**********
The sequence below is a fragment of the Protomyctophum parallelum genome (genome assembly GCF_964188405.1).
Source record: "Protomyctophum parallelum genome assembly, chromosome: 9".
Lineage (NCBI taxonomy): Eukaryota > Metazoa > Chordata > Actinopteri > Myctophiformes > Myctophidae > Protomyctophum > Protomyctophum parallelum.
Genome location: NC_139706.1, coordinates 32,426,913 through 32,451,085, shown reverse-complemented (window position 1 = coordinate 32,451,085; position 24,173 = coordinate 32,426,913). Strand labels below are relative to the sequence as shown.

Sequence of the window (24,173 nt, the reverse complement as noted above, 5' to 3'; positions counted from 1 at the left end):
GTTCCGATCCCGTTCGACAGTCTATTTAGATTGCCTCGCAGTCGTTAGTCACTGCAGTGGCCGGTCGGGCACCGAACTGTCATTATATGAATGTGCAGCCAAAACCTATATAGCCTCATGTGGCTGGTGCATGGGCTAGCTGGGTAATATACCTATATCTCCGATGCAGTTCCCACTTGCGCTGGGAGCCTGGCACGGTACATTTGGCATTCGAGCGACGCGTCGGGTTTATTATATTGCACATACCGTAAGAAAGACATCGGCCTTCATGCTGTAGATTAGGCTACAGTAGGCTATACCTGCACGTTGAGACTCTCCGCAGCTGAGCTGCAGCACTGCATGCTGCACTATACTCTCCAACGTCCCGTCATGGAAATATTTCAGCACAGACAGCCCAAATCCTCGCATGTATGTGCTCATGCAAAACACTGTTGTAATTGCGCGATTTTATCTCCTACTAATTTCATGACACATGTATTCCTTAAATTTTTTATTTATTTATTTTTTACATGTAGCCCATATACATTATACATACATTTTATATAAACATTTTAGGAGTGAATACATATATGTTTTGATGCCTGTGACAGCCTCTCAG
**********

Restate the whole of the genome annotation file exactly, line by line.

The sequence below is a fragment of the Protomyctophum parallelum genome (genome assembly GCF_964188405.1).
Source record: "Protomyctophum parallelum genome assembly, chromosome: 9".
Lineage (NCBI taxonomy): Eukaryota > Metazoa > Chordata > Actinopteri > Myctophiformes > Myctophidae > Protomyctophum > Protomyctophum parallelum.
Genome location: NC_139706.1, coordinates 32,426,913 through 32,451,085, shown reverse-complemented (window position 1 = coordinate 32,451,085; position 24,173 = coordinate 32,426,913). Strand labels below are relative to the sequence as shown.

Sequence of the window (24,173 nt, the reverse complement as noted above, 5' to 3'; positions counted from 1 at the left end):
GTTCCGATCCCGTTCGACAGTCTATTTAGATTGCCTCGCAGTCGTTAGTCACTGCAGTGGCCGGTCGGGCACCGAACTGTCATTATATGAATGTGCAGCCAAAACCTATATAGCCTCATGTGGCTGGTGCATGGGCTAGCTGGGTAATATACCTATATCTCCGATGCAGTTCCCACTTGCGCTGGGAGCCTGGCACGGTACATTTGGCATTCGAGCGACGCGTCGGGTTTATTATATTGCACATACCGTAAGAAAGACATCGGCCTTCATGCTGTAGATTAGGCTACAGTAGGCTATACCTGCACGTTGAGACTCTCCGCAGCTGAGCTGCAGCACTGCATGCTGCACTATACTCTCCAACGTCCCGTCATGGAAATATTTCAGCACAGACAGCCCAAATCCTCGCATGTATGTGCTCATGCAAAACACTGTTGTAATTGCGCGATTTTATCTCCTACTAATTTCATGACACATGTATTCCTTAAATTTTTTATTTATTTATTTTTTACATGTAGCCCATATACATTATACATACATTTTATATAAACATTTTAGGAGTGAATACATATATGTTTTGATGCCTGTGACAGCCTCTCAG